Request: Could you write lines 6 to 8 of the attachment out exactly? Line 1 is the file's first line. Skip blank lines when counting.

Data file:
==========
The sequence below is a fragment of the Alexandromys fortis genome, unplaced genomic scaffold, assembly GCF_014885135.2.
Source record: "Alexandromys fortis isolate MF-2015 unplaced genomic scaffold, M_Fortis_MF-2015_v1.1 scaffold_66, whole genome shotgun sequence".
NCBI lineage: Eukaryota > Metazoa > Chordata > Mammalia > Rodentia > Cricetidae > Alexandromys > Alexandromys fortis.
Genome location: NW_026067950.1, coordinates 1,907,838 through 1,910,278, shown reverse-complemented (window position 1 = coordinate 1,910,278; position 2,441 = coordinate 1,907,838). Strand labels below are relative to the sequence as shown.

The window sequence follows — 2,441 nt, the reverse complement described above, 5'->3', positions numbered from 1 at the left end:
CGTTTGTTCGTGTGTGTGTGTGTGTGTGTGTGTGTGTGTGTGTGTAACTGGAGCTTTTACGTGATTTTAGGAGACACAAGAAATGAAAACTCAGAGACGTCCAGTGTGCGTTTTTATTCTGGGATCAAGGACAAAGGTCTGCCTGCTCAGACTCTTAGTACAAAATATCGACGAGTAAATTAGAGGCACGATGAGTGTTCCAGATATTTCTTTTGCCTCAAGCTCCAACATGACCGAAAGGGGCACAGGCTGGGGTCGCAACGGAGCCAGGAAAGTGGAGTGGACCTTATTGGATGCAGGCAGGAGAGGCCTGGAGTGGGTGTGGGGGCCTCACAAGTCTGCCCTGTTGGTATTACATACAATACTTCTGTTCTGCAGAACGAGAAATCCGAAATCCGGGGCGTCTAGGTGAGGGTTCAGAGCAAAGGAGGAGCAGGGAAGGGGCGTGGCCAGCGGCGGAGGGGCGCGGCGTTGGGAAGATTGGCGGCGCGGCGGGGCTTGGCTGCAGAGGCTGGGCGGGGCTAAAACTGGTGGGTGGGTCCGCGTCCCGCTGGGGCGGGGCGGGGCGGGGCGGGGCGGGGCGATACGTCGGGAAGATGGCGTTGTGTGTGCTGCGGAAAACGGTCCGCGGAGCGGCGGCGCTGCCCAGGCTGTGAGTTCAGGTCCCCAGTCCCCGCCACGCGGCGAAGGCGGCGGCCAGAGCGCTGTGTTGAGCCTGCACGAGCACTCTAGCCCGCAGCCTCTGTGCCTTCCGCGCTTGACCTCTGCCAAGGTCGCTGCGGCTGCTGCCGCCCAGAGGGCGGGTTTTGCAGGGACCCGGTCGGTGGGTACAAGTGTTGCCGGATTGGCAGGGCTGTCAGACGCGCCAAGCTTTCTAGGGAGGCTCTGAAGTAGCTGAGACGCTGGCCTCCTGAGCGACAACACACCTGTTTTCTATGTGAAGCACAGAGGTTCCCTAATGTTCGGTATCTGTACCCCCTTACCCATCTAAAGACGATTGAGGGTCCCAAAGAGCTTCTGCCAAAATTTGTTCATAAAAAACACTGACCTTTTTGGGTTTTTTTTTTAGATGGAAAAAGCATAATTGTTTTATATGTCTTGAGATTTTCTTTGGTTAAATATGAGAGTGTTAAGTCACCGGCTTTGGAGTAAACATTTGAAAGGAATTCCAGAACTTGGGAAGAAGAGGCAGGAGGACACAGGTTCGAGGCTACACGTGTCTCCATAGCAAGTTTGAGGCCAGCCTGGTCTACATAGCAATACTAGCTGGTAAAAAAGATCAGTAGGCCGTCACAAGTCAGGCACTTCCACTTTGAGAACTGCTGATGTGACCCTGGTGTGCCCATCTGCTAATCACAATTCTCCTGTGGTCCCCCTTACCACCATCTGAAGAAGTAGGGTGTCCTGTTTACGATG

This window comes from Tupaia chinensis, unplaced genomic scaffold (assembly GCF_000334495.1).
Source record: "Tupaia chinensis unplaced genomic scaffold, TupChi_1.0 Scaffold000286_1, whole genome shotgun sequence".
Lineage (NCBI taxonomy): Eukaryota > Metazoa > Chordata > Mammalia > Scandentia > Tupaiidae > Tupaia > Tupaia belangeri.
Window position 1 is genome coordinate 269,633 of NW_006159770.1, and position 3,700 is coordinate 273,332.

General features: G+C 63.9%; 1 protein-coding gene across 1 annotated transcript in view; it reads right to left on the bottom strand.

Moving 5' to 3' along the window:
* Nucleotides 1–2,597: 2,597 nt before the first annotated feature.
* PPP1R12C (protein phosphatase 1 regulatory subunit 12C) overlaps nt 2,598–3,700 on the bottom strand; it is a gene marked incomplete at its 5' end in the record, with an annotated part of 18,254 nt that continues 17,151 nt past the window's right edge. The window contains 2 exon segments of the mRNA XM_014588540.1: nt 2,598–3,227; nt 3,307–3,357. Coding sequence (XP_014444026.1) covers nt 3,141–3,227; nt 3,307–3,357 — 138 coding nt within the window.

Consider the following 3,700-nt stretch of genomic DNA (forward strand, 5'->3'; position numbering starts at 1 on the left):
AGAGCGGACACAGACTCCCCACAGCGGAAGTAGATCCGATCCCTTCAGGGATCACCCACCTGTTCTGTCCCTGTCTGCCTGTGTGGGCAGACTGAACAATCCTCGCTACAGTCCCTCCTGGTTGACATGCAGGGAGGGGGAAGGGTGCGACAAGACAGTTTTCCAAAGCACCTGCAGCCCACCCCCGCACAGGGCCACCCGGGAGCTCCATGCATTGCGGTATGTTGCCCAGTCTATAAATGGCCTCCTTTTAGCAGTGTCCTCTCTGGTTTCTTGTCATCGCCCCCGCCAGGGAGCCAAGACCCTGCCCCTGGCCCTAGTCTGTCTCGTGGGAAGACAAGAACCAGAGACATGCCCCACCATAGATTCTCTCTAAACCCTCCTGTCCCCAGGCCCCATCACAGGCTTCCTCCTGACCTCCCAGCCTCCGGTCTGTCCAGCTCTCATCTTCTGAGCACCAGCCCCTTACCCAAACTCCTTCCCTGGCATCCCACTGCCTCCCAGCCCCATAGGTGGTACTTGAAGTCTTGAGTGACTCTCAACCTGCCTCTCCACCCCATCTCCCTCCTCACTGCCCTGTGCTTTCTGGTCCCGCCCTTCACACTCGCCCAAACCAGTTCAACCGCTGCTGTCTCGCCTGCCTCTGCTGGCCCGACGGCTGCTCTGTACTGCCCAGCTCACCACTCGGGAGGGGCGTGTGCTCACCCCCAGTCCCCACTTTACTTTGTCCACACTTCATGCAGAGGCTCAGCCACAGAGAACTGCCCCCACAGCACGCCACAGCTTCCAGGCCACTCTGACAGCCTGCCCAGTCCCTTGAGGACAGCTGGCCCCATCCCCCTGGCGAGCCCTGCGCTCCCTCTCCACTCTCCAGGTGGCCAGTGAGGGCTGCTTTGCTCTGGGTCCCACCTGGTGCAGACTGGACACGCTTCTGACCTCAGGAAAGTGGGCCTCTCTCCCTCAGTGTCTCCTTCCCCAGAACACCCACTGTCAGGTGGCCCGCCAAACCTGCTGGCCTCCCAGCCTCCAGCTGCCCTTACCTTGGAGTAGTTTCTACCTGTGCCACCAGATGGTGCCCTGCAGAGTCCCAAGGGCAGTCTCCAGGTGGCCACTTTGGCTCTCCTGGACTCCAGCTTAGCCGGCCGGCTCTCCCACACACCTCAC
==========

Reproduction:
CGTTTGTTCGTGTGTGTGTGTGTGTGTGTGTGTGTGTGTGTGTGTAACTGGAGCTTTTACGTGATTTTAGGAGACACAAGAAATGAAAACTCAGAGACGTCCAGTGTGCGTTTTTATTCTGGGATCAAGGACAAAGGTCTGCCTGCTCAGACTCTTAGTACAAAATATCGACGAGTAAATTAGAGGCACGATGAGTGTTCCAGATATTTCTTTTGCCTCAAGCTCCAACATGACCGAAAGGGGCACAGGCTGGGGTCGCAACGGAGCCAGGAAAGTGGAGTGGACCTTATTGGATGCAGGCAGGAGAGGCCTGGAGTGGGTGTGGGGGCCTCACAAGTCTGCCCTGTTGGTATTACATACAATACTTCTGTTCTGCAGAACGAGAAATCCGAAATCCGGGGCGTCTAGGTGAGGGTTCAGAGCAAAGGAGGAGCAGGGAAGGGGCGTGGCCAGCGGCGGAGGGGCGCGGCGTTGGGAAGATTGGCGGCGCGGCGGGGCTTGGCTGCAGAGGCTGGGCGGGGCTAAAACTGGTGGGTGGGTCCGCGTCCCGCTGGGGCGGGGCGGGGCGGGGCGGGGCGGGGCGATACGTCGGGAAGATGGCGTTGTGTGTGCTGCGGAAAACGGTCCGCGGAGCGGCGGCGCTGCCCAGGCTGTGAGTTCAGGTCCCCAGTCCCCGCCACGCGGCGAAGGCGGCGGCCAGAGCGCTGTGTTGAGCCTGCACGAGCACTCTAGCCCGCAGCCTCTGTGCCTTCCGCGCTTGACCTCTGCCAAGGTCGCTGCGGCTGCTGCCGCCCAGAGGGCGGGTTTTGCAGGGACCCGGTCGGTGGGTACAAGTGTTGCCGGATTGGCAGGGCTGTCAGACGCGCCAAGCTTTCTAGGGAGGCTCTGAAGTAGCTGAGACGCTGGCCTCCTGAGCGACAACACACCTGTTTTCTATGTGAAGCACAGAGGTTCCCTAATGTTCGGTATCTGTACCCCCTTACCCATCTAAAGACGATTGAGGGTCCCAAAGAGCTTCTGCCAAAATTTGTTCATAAAAAACACTGACCTTTTTGGGTTTTTTTTTTAGATGGAAAAAGCATAATTGTTTTATATGTCTTGAGATTTTCTTTGGTTAAATATGAGAGTGTTAAGTCACCGGCTTTGGAGTAAACATTTGAAAGGAATTCCAGAACTTGGGAAGAAGAGGCAGGAGGACACAGGTTCGAGGCTACACGTGTCTCCATAGCAAGTTTGAGGCCAGCCTGGTCTACATAGCAATACTAGCTGGTAAAAAAGATCAGTAGGCCGTCACAAGTCAGGCACTTCCACTTTGAGAACTGCTGATGTGACCCTGGTGTGCCCATCTGCTAATCACAATTCTCCTGTGGTCCCCCTTACCACCATCTGAAGAAGTAGGGTGTCCTGTTTACGATG

This window comes from Tupaia chinensis, unplaced genomic scaffold (assembly GCF_000334495.1).
Source record: "Tupaia chinensis unplaced genomic scaffold, TupChi_1.0 Scaffold000286_1, whole genome shotgun sequence".